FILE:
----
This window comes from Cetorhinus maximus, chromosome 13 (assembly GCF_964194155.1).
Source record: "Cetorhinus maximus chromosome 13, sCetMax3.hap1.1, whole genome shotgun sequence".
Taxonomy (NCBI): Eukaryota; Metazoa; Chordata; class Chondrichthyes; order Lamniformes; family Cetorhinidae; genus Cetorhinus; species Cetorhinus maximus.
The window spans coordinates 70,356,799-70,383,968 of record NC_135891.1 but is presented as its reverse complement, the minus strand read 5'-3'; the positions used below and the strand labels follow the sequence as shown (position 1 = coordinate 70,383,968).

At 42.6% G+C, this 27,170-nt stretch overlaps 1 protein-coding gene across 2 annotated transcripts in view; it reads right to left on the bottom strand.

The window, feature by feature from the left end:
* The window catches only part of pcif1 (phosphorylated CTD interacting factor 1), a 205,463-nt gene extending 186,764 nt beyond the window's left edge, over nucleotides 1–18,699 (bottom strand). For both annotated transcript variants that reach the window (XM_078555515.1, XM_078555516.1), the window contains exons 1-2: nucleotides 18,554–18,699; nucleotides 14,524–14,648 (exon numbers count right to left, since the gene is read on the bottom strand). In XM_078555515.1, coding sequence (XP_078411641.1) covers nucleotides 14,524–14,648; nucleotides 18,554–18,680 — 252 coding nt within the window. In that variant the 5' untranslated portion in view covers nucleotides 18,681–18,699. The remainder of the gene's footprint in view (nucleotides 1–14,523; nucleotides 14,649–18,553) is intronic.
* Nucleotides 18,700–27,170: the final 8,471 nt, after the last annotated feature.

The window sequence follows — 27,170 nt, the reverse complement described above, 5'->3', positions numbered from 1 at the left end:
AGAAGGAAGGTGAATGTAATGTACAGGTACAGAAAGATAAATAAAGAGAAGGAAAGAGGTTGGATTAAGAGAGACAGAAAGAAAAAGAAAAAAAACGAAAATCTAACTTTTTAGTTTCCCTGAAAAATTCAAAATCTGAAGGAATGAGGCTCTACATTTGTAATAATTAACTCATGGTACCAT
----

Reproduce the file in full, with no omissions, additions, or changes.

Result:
This window comes from Cetorhinus maximus, chromosome 13 (assembly GCF_964194155.1).
Source record: "Cetorhinus maximus chromosome 13, sCetMax3.hap1.1, whole genome shotgun sequence".
Taxonomy (NCBI): Eukaryota; Metazoa; Chordata; class Chondrichthyes; order Lamniformes; family Cetorhinidae; genus Cetorhinus; species Cetorhinus maximus.
The window spans coordinates 70,356,799-70,383,968 of record NC_135891.1 but is presented as its reverse complement, the minus strand read 5'-3'; the positions used below and the strand labels follow the sequence as shown (position 1 = coordinate 70,383,968).

At 42.6% G+C, this 27,170-nt stretch overlaps 1 protein-coding gene across 2 annotated transcripts in view; it reads right to left on the bottom strand.

The window, feature by feature from the left end:
* The window catches only part of pcif1 (phosphorylated CTD interacting factor 1), a 205,463-nt gene extending 186,764 nt beyond the window's left edge, over nucleotides 1–18,699 (bottom strand). For both annotated transcript variants that reach the window (XM_078555515.1, XM_078555516.1), the window contains exons 1-2: nucleotides 18,554–18,699; nucleotides 14,524–14,648 (exon numbers count right to left, since the gene is read on the bottom strand). In XM_078555515.1, coding sequence (XP_078411641.1) covers nucleotides 14,524–14,648; nucleotides 18,554–18,680 — 252 coding nt within the window. In that variant the 5' untranslated portion in view covers nucleotides 18,681–18,699. The remainder of the gene's footprint in view (nucleotides 1–14,523; nucleotides 14,649–18,553) is intronic.
* Nucleotides 18,700–27,170: the final 8,471 nt, after the last annotated feature.

The window sequence follows — 27,170 nt, the reverse complement described above, 5'->3', positions numbered from 1 at the left end:
AGAAGGAAGGTGAATGTAATGTACAGGTACAGAAAGATAAATAAAGAGAAGGAAAGAGGTTGGATTAAGAGAGACAGAAAGAAAAAGAAAAAAAACGAAAATCTAACTTTTTAGTTTCCCTGAAAAATTCAAAATCTGAAGGAATGAGGCTCTACATTTGTAATAATTAACTCATGGTACCAT